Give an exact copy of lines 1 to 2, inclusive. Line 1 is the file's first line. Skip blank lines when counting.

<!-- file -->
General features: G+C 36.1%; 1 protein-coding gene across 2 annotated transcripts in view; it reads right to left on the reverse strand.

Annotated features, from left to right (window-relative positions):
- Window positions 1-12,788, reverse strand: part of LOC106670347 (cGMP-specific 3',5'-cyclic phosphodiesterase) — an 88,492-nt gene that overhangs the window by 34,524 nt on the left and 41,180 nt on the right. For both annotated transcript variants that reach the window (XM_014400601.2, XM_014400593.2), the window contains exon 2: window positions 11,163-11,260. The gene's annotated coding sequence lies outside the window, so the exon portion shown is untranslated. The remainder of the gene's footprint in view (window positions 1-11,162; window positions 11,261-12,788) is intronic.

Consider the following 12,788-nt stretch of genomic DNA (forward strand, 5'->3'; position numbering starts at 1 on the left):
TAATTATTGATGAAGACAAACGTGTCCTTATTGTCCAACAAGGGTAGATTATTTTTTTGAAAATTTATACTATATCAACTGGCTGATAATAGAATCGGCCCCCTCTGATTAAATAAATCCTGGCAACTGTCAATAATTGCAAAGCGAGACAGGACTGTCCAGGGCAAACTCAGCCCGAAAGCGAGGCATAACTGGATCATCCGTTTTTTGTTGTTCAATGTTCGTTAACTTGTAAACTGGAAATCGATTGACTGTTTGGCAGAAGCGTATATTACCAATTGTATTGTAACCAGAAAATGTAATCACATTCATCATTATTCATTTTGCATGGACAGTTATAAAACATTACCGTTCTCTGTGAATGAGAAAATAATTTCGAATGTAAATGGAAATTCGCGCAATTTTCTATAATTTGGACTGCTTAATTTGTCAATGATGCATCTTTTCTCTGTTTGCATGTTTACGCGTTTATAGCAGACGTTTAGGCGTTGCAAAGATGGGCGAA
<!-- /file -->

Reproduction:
General features: G+C 36.1%; 1 protein-coding gene across 2 annotated transcripts in view; it reads right to left on the reverse strand.

Annotated features, from left to right (window-relative positions):